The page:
The debt collector’s practice shows that the ability of a company to perform quality in all aspects of its trade is the main factor to success. This is true for any company, small or big in all types of trade all over the world.
This daily experience confirms what one of my teachers at the University of Leuven (Belgium) explained at a time I was barely listening: to measure the global company performance one should multiply the individual performances of the company’s functions (and not just add them). Let us take a company with three functions being production, sales and administration. Let us assume this company is excellent in production and sales [10/10] but very poor in administration [1/10]. Its global performance is [10x10x1]/[10x10x10], hence 100/1000 or 1/10. Such result suggests bankruptcy looming ahead in the short future. If we considered a sum, we would get [10+10+1]/[10+10+10] or 7/10 mark which would be a wrongly soothing quote.
To send a rocket scientists use such multiplication reasoning: to assess the probability that the rocket succeeds it flight, they multiply the probabilities of success, and they don’t add them. Should they add them, we wouldn’t have any satellites for our TV’s and telephones.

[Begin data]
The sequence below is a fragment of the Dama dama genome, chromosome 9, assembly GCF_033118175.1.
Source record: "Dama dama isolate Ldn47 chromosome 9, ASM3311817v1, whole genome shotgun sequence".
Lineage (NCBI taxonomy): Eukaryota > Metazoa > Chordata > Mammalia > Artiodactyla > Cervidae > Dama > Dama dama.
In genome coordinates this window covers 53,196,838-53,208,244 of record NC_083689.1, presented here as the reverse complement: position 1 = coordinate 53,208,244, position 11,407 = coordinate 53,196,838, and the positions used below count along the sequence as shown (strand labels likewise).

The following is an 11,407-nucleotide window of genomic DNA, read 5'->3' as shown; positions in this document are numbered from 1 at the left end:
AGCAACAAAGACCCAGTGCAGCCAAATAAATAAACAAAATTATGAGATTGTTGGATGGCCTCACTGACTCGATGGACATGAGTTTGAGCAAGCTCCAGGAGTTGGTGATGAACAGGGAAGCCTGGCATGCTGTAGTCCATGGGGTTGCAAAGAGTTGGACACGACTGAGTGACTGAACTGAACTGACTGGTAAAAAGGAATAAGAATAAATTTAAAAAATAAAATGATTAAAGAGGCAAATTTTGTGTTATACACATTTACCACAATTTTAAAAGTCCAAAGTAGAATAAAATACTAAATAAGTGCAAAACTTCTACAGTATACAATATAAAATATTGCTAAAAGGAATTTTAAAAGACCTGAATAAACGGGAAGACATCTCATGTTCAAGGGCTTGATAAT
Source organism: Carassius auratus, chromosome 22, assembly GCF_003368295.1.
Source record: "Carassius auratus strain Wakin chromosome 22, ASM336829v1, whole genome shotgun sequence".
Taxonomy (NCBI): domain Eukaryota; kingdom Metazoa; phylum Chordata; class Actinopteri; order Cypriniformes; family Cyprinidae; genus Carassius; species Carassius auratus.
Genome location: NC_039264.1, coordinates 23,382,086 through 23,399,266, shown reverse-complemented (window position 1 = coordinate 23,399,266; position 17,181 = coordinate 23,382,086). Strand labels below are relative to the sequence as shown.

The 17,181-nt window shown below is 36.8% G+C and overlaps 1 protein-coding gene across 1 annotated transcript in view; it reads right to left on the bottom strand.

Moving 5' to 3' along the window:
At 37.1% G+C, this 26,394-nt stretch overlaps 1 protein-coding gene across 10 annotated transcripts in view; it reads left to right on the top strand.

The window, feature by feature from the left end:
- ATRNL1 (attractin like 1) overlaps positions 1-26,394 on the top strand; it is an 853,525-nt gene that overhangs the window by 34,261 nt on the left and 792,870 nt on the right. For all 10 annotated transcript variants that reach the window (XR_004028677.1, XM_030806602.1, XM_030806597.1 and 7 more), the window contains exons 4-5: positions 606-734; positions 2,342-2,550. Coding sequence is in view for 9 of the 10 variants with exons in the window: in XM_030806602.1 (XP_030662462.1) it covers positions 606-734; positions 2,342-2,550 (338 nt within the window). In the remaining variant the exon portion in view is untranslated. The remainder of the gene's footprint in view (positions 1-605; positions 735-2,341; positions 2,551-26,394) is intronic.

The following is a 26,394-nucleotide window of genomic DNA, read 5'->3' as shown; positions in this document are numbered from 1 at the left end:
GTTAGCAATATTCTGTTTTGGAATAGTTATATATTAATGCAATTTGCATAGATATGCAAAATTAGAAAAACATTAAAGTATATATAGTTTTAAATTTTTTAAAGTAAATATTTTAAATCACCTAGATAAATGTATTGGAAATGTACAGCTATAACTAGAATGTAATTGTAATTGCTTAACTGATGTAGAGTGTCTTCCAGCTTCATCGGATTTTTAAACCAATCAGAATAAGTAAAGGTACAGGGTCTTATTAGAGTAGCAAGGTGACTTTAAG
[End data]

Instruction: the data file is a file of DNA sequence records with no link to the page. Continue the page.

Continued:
Such reasoning shows as well that an average quality in each function leads to failure: [5x5x5]/1000 = 125/1000 in our example. It would need 8/10 in each function for our company to get a global 5/10 mark. I am so happy my teachers didn’t apply such system when I was a schoolboy!
Such results apply directly to a company’s life. If you sell performing products (or services) efficiently but your invoices are not sent or incorrect, your cash flow will be severely reduced. You will merely survive where you should thrive although numerous clients would demand your product, would be delivered and willing to pay.
This reasoning is usually well known and easy to understand. However, many a manager tends to forget about it when it comes to tackle difficult or tedious processes or issues. When I first started in a Fortune 500 company’s subsidiary (800 employees), administration was not much considered. Insufficient resources were allocated to these tasks, not to speak about the debt collection itself. The management’s attention was focused on the turnover while little attention was driven to improve the cash flow. This trend was not peculiar to that company some 20 years ago. However, the situation has changed. Such evolution was forced by a change in the overall investment return. It became obvious that improvement was to be sought not only in sales and marketing efforts but also in other processes. Moreover, more and more clients developed a tendency to pay later either because they saw it fuelled their treasury or because their solvency was poorer.